While not enacted into law, the proposed rights are:
1) The Right to Transparent Pricing and Terms, including a right to see an annualized interest rate and all fees
2) The Right to Non-Abusive Products, so that borrowers don’t get trapped in a vicious cycle of expensive re-borrowing
3) The Right to Responsible Underwriting, so that borrowers are not placed in loans they are unable to repay
4) The Right to Fair Treatment from Brokers, so that borrowers are not steered into the most expensive loans
5) The Right to Inclusive Credit Access, without discrimination
6) The Right to Fair Collection Practices, to prevent harassment and unfair treatment

FAQs: Paycheck Protection Program (PPP)

What is the Paycheck Protection Program (PPP)?

The Paycheck Protection Program is a loan program that originated from the federal Coronavirus Aid, Relief, and Economic Security (CARES) Act, enacted in March 2020. This is a nearly $350-billion program, with loans backed by the U.S. Small Business Administration (SBA). The first round of PPP funding, totaling $349 billion, expired earlier this month, after just 13 days. A second round of funding totaling $310 billion has been authorized.

What do the loans cover?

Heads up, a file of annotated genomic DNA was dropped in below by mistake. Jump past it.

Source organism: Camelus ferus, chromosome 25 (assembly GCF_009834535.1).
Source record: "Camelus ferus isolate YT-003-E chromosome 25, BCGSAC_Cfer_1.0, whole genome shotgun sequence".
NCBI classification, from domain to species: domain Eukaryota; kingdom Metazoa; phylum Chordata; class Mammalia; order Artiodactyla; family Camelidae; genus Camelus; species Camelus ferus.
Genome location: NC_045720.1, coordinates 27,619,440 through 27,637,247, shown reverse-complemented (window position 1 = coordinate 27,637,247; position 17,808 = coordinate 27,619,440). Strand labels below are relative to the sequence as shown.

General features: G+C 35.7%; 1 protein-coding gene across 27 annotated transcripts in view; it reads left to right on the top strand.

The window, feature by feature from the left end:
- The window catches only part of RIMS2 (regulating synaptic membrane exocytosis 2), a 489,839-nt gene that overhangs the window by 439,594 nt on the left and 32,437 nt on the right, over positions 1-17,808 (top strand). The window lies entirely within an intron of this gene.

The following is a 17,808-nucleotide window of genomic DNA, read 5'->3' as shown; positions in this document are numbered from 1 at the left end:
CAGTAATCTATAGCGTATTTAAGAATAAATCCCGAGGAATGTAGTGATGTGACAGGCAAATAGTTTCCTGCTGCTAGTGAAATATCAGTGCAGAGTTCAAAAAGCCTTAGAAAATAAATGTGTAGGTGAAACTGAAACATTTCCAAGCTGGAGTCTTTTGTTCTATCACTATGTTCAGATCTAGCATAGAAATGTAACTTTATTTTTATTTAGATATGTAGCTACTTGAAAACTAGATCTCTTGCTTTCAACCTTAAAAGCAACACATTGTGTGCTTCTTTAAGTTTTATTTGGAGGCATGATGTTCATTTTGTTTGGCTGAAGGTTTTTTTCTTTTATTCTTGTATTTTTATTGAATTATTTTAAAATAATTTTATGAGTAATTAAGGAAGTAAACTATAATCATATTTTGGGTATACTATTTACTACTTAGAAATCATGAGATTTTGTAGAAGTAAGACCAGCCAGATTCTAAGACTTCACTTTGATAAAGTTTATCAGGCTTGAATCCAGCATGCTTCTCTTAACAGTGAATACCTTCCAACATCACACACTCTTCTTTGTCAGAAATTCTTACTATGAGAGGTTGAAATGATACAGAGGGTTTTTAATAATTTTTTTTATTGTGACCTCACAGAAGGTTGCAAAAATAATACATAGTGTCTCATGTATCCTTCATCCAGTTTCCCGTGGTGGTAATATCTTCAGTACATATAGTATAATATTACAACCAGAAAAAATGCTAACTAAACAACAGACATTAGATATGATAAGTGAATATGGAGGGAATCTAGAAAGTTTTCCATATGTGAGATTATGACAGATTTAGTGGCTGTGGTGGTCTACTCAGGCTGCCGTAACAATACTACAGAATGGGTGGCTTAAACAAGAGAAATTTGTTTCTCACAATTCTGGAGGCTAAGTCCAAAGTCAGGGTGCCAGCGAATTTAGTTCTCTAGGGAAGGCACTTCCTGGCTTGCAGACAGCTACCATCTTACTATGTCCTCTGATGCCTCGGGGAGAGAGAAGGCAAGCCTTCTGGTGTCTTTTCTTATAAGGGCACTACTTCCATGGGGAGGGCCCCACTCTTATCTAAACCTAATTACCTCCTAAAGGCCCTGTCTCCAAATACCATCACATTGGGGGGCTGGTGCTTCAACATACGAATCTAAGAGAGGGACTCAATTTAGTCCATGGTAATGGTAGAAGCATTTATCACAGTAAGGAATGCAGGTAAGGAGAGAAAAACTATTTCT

PPP loans are intended to provide small businesses with eight weeks of cash flow starting from the loan origination date (if the obligations began before February 15, 2020). At least 75% of the PPP loan is supposed to be used to fund payroll and employee benefits costs. The remaining 25% can be spent on mortgage interest payments, rent and lease payments, and utilities.

What are PPP loan terms?

There are no fees and no collateral or personal guarantees required. There is no need to make loan payments for the first six months. The loan can be forgiven and essentially turned into a non-taxable grant.

Who qualifies for a PPP?

All small businesses are eligible. Required forms differ depending on the type of business.

How much funding can I receive?

The maximum amount you can receive from your SBA-approved lender is your monthly average payroll cost in 2019, multiplied by 2.5, up to a maximum of $10 million.

How do I apply?

You can apply through any certified PPP lender. DreamSpring is certified to accept PPP loans and is actively accepting applications at its website, www.DreamSpring.org.

Can a business apply to multiple lenders, and is there a penalty for doing so?

Yes, you can apply with more than one lender. No, there is no penalty. However, only one lender can reserve funds in the SBA’s E-Tran system per business Federal Employer Identification Number (EIN). This prevents double funding of the same business.

What is the deadline to apply?

Loans will be disbursed on a first-come, first-served basis, so you are advised to apply immediately.

How many dollars in PPP loans have been disbursed by DreamSpring, and how many jobs have been supported by those loans?

With the first round of PPP funding that expired April 15, DreamSpring disbursed 52 loans for $2.45 million representing 503 jobs with an average of 9.7 jobs per loan and an average loan size of $49,000. About 54 percent of the loans were to current clients of DreamSpring, and 46 percent were to new clients.

How can I spend my PPP loan funds?